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What You Need to Know About Your Appraisal

  • Posted on March 09, 2021
Inspectors looking at house

You’ve found the perfect home. Your offer was accepted. Your inspections are scheduled. Next up – your appraisal.

So why do you even need an appraisal?

In a nutshell, the appraisal gives your lender an objective estimate of the home’s market value and makes sure the purchase price is fair for you. This is a service you pay for up front. You can expect the fee to be about $500, although that can vary based on the location and the size of the property you’re buying.

To come up with the appraised value, the appraiser takes a couple of factors into consideration.

The first of those factors: comparables – or comps - for the property. This is data about similar properties that recently sold in the same area (your real estate agent may submit the comps he or she pulled when submitting your offer). It’s really important to remember that only properties sold – not properties currently on the market – are included in comps. That’s because listing prices indicate the amount a seller hopes to get for a property, while sold prices indicate what buyers are actually willing to pay for a home. If for some reason a borrower defaults on their mortgage, the lender wants to be sure the amount loaned can be recouped by selling the property. The appraisal verifies financing for the purchase price makes sense for all parties involved.

The second factor is an inspection of the property. Don’t confuse this with the home inspection – the appraisal you receive isn’t going to detail every potential or existing problem. Rather, the appraiser is going to make note of the general condition of the structure. He or she will also take a look at the house, the yard and the surrounding area.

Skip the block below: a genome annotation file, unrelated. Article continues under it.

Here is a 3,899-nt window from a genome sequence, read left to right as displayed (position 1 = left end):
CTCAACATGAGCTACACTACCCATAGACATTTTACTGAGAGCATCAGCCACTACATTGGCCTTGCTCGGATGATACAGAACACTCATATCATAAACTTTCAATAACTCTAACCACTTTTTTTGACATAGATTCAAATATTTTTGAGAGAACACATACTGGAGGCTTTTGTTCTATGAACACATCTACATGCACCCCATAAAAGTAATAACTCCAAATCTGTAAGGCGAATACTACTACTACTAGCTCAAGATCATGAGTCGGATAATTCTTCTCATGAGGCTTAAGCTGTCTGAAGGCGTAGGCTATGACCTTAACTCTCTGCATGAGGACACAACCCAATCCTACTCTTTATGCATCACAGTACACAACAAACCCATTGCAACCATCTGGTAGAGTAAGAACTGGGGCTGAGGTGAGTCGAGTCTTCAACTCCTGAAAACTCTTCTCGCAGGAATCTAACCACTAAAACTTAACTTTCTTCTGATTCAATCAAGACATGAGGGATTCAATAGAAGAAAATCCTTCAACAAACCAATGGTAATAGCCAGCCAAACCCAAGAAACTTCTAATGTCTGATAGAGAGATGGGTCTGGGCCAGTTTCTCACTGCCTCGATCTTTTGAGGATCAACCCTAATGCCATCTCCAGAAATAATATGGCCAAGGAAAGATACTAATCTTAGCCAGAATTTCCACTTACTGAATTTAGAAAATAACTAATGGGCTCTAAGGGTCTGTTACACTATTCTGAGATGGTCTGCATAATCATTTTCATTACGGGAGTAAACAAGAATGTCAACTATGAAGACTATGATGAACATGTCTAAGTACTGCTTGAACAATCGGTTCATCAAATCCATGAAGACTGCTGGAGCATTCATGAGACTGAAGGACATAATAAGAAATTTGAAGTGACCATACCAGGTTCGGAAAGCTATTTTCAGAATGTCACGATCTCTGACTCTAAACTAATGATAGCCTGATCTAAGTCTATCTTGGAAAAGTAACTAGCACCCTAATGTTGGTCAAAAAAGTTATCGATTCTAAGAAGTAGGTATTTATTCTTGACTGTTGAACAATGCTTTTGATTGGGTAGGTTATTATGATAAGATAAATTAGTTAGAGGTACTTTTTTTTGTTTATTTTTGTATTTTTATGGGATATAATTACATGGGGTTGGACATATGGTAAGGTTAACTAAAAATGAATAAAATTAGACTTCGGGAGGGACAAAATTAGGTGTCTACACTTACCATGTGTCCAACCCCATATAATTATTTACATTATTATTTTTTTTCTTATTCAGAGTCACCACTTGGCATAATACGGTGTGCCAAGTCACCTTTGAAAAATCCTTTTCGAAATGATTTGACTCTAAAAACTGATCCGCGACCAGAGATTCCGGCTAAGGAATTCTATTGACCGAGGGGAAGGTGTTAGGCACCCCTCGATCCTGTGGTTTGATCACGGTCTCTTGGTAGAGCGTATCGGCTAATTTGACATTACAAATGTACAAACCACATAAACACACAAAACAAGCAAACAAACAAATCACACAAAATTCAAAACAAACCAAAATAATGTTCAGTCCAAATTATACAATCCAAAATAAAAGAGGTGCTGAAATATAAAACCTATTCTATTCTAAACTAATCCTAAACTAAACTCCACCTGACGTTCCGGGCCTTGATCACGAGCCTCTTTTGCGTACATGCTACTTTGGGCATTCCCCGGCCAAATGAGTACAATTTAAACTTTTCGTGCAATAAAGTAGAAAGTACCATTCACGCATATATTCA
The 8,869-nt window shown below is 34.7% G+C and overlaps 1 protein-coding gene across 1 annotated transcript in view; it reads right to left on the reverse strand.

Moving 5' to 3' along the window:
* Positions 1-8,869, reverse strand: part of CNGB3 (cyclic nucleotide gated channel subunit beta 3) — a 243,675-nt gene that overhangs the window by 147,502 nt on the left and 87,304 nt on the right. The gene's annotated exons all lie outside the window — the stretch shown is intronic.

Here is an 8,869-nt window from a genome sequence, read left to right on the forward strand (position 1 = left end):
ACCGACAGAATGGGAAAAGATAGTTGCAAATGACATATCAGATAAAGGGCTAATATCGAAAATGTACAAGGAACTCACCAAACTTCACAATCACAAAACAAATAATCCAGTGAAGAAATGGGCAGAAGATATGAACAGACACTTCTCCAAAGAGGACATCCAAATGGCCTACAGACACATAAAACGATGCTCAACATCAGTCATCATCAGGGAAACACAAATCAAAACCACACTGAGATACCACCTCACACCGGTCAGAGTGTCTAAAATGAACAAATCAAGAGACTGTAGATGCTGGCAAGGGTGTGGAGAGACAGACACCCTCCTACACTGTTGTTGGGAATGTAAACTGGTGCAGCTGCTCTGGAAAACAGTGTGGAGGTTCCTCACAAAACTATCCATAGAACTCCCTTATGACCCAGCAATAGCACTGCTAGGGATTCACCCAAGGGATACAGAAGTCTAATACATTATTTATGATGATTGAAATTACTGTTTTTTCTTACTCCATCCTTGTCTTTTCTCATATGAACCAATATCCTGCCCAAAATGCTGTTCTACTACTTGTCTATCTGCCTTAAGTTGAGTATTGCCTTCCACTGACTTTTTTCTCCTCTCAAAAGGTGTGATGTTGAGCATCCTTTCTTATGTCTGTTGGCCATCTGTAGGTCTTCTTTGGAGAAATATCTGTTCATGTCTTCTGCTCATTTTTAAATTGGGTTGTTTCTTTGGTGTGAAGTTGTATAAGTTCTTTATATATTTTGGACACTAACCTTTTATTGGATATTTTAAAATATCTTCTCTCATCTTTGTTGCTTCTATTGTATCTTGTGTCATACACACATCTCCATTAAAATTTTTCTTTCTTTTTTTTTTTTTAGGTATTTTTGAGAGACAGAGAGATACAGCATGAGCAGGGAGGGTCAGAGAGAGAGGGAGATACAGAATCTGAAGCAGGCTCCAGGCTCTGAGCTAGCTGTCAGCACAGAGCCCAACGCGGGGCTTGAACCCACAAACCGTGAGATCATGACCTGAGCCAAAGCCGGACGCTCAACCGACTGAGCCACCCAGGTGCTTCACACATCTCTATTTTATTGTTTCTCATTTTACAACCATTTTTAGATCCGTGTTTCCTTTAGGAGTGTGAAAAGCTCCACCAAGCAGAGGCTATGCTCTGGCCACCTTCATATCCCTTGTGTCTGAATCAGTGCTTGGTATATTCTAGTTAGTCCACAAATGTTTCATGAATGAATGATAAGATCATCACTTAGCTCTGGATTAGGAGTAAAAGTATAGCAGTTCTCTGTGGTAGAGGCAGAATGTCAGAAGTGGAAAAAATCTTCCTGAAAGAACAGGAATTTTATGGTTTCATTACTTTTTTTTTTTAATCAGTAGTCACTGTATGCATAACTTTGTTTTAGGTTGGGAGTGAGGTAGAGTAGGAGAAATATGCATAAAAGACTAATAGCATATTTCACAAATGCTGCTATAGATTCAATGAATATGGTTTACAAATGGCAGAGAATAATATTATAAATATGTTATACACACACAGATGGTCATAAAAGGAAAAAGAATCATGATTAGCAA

When you’re financing a home through a lender like United Community Bank, you’ll only receive financing to cover the home’s appraised value. So what happens if the home doesn’t appraise for the amount you’ve offered? If your contract includes an appraisal contingency, you have a couple options. You could ask the seller to lower the price to the appraised amount. Or you could decide to make up the difference by bringing additional money to the closing table to cover the difference between the appraised value and the purchase price. When you get to this point in your home purchase, your lender and real estate agent are great resources to talk through which option is best for you.

Of course, before you get to the appraisal piece of your new home purchase, you need to get approved for financing. If you’re ready to take the first step toward pre-qualification (and buying your new home), start your application through our secure online portal or call 1-833-634-8121 to connect with one of our expert mortgage loan originators.

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